Obituary: Alexander McKendrick

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The Independent Online
IN 1939 I got a job as a trainee art director in the J. Walter Thompson Company, an American-owned advertising agency then resident in Bush House, in Aldwych, writes Ruari McLean (further to the obituary of Alexander McKendrick, 28 December).

I was put into a small room with Sandy McKendrick, then a very young man, not long out of Glasgow School of Art, with tousled black hair, eyes that looked crumby with sleep, and an ability to make long, animated telephone calls while still drawing with his right hand. He was making puppet films for Rowntrees with the Hungarian producer George Pal. This involved clay figures which had to be kept wet during weekends by leaving a tap dripping on them: our part of Bush House was frequently flooded.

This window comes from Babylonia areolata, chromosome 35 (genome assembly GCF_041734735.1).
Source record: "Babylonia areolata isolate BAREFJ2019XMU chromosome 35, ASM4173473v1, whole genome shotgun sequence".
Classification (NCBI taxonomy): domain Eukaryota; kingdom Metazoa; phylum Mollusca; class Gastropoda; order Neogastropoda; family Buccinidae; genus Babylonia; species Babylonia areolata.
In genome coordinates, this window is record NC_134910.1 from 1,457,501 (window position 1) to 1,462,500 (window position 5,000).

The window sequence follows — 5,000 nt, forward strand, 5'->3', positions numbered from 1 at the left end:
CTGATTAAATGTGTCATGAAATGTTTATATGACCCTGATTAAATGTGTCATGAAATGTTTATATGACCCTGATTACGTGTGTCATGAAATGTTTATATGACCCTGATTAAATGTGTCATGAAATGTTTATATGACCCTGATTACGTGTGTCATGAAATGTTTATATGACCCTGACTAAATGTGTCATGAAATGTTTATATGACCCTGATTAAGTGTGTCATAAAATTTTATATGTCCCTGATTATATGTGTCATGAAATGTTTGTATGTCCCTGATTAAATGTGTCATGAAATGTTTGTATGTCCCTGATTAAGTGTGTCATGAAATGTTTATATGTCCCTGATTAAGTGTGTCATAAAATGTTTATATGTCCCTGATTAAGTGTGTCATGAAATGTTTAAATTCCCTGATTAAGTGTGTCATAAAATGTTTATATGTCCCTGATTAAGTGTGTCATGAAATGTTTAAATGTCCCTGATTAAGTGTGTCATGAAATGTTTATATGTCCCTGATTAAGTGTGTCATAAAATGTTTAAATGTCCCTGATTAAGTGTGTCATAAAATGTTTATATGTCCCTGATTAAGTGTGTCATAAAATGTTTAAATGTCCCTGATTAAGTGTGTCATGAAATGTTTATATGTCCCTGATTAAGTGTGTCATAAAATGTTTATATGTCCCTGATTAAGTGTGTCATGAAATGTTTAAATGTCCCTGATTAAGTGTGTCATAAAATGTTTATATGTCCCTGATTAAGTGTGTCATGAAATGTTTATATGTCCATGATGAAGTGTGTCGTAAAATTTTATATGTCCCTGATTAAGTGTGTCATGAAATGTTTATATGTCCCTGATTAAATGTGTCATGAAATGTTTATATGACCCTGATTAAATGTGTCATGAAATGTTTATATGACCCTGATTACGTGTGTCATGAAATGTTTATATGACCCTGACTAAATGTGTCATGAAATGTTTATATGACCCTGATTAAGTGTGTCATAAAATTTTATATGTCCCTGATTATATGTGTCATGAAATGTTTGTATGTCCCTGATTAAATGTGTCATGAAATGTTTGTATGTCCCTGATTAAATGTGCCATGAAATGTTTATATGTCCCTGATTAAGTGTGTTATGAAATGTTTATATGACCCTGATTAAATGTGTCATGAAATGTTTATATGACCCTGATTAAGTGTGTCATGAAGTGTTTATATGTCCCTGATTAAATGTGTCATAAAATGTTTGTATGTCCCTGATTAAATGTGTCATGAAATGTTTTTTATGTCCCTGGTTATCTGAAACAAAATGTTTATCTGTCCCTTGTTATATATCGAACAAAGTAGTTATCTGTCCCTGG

After three days he condescended to speak to me, saying 'There are more brains around a JWT client meeting than at a meeting of the Cabinet.' I was duly impressed.

When McKendrick discovered that I could draw (which was the only reason I was there) he put me on to inventing comic situations for Rowntree Milk Chocolate ads in three frames, which had to end with someone saying 'And Rowntrees has such an interesting flavour, don't you think, Mr Wagstaff?'

I wish I had known then that he was going to direct three of my favourite films, Whisky Galore, The Ladykillers and The Man in the White Suit.

(Photograph omitted)